It is anticipated that the new E31T controller will enable common PCIe 5.0 solid-state drives (SSDs) to surpass the previous generation, but without the need for ridiculous active cooling.

The introduction of PCIe Gen 5.0 solid-state drives (SSDs) has been a challenging one, if we are to be honest. While Gen 4 drives have become something of a standard in many high-end systems, Gen 5 drives have failed to take off in a similar manner. This is partly due to the fact that the majority of customers find that traditional solid-state drives (SSDs) provide superior performance in real-world scenarios at a price that is far more affordable. In addition to the exorbitant cost and limited use of this kind of speed in the present state of affairs, there is still another very significant elephant in the room, and that is heat.

Phison, on the other hand, has revealed that it will be showcasing a number of new devices at its booth at the Consumer Electronics Show 2024 (as reported by Tom’s Hardware), and one controller in particular seems to be aimed at alleviating those annoying thermals.

An M.2 PCIe Gen 5 controller with a maximum sequential read and write performance capability of up to 10,800 MB/s, the PS5031-E31T is a controller with a snappily named name. When compared to comparable PCIe Gen 5 drives, this would place it on the slower end of the range; nevertheless, it would still be a good deal quicker than the theoretical maximum speed limit of 7,880 MB/s that is associated with PCIe 4.0 x4.

Nevertheless, it is hoped that it will make it possible to create Gen 5 drives without the need for an active solid-state drive (SSD) cooler. This is due to the fact that it is intended to function at lower power and emit less heat as a result. The adoption of this technology would make it possible for it to be used in tiny systems, laptops, and portable devices that lack the physical space necessary for the implementation of cumbersome heat-dissipation technologies.

TSMC’s 7nm process is used to construct the new controller, which has a 4-channel configuration, an ARM Coretex R5 CPU, AES 256 encryption, and Phison’s 7th Generation LDPC integrated circuit. In addition to supporting 3D TLC and QLC NAND flash, it will have a maximum capacity of up to 8 terabytes.

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Another low-power unit, the second controller that was introduced, is designed to work with the 2230 form factor M.2 solid-state drives that are used in portable gaming devices such as the Steam Deck. The PS5027-E27T is a PCIe Gen 4 controller that was constructed using TSMC’s 12nm technology. It has a maximum sequential performance rating of 7,400 MB/s for reads and 6,700 MB/s for writes.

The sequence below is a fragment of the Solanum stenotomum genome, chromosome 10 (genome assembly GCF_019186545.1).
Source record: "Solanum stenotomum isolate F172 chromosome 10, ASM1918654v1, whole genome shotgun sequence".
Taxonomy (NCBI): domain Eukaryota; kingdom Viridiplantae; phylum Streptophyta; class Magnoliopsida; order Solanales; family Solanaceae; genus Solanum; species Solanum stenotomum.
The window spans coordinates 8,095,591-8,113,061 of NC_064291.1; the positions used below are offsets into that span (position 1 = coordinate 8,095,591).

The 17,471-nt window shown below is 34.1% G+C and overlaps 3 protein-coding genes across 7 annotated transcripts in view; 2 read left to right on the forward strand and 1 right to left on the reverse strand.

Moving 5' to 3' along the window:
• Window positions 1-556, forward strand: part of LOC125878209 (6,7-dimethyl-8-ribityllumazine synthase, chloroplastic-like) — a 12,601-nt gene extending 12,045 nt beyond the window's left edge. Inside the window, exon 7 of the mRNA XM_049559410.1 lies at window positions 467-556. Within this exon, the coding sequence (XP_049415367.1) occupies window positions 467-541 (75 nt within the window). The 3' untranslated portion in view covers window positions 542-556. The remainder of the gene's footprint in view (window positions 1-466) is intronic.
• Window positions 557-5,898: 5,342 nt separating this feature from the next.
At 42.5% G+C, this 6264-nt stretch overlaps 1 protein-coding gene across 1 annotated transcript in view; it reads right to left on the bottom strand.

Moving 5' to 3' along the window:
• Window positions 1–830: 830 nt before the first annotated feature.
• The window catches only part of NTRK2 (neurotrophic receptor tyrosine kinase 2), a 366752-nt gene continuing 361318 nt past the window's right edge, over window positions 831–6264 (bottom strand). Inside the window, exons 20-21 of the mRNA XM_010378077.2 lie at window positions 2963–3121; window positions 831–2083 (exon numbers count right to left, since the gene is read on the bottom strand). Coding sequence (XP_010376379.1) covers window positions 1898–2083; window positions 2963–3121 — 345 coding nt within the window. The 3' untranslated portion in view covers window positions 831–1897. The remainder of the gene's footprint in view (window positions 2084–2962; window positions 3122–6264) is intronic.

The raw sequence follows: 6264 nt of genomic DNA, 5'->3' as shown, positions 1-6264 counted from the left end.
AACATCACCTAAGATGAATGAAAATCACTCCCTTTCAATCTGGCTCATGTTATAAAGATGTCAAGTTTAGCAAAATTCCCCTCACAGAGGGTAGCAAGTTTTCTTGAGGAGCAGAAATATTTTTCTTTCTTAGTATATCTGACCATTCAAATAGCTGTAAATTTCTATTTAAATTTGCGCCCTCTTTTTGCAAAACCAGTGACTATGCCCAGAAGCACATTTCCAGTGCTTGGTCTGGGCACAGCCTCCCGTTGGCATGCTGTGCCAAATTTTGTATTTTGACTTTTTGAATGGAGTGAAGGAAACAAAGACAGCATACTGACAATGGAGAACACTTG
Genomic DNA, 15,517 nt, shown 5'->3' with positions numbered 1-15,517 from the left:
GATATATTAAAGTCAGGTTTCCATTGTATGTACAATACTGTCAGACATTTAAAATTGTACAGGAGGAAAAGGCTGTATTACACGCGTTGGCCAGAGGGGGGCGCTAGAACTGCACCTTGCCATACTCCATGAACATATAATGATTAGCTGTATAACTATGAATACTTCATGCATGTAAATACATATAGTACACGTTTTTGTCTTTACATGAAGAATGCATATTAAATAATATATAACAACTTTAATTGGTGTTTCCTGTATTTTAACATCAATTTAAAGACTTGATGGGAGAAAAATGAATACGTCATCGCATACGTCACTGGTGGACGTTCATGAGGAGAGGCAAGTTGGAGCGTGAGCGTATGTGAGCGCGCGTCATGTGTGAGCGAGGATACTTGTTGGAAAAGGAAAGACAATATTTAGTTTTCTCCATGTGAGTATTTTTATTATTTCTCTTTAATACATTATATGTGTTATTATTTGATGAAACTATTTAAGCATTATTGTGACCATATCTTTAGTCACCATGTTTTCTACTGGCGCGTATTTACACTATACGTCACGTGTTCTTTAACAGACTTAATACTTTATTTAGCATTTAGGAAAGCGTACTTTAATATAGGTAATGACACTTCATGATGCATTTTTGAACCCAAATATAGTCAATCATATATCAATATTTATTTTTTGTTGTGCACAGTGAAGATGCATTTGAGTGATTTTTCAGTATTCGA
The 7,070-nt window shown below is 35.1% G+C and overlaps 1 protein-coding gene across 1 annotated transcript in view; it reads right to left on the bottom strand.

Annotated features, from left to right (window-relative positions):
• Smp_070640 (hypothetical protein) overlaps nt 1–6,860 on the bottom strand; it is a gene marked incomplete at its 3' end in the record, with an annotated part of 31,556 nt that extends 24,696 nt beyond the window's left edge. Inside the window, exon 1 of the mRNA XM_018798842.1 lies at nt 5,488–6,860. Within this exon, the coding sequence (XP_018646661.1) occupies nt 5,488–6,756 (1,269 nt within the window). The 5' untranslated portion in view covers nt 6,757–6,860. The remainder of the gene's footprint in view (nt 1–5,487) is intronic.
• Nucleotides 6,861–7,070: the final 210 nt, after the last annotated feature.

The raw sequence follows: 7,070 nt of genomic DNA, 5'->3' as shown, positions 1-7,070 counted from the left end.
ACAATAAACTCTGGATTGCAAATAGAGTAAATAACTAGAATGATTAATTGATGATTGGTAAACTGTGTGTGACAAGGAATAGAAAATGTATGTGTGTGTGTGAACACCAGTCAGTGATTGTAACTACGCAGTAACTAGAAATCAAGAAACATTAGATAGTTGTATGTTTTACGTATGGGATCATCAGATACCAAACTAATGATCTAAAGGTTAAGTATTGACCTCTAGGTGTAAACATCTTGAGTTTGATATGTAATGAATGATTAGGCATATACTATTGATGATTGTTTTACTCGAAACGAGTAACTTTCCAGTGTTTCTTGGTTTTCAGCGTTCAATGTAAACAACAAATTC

For the Consumer Electronics Show (CES), Phison also intends to demonstrate their PS5026-E26 Max14um Gen 5 SSD controller, which seems to be an incredible performance beast. This is not the first time that we have witnessed the controller being utilised here for the purpose of demonstration. In the past, this drive has been demonstrated to be capable of reading more than 14,000 MB/s and writing more than 12,000 MB/s. However, in order to deal with all of that heat, it requires some serious cooling due to its massive performance.

Considering that the test drive is said to be using two Frore Systems AirJet Minis in order to prevent itself from throttling, it will be fascinating to hear the kind of noise that this solid-state drive (SSD) produces while it is operating at full capacity.

At the same time, Sabrent has hinted that it will be showcasing its Rocket 5 Plus solid-state drives (SSDs) at the Las Vegas exhibition. These SSDs are designed around the Phison E26 controller, but we do not yet know what kind of lavish cooling system it will be using.

It is one thing to beat the heat, but despite the fact that all of this performance seems to be excellent on paper, it is still difficult to conceive that the adoption of Gen 5 will grow until costs decrease. Given the challenges that are now being experienced in the manufacture of NAND, this seems unlikely to happen any time soon. Whatever the case may be, this technology seems to be remarkable as a showcase of prospective advancements; however, we will not be able to experience it for ourselves until the Consumer Electronics Show in 2024.

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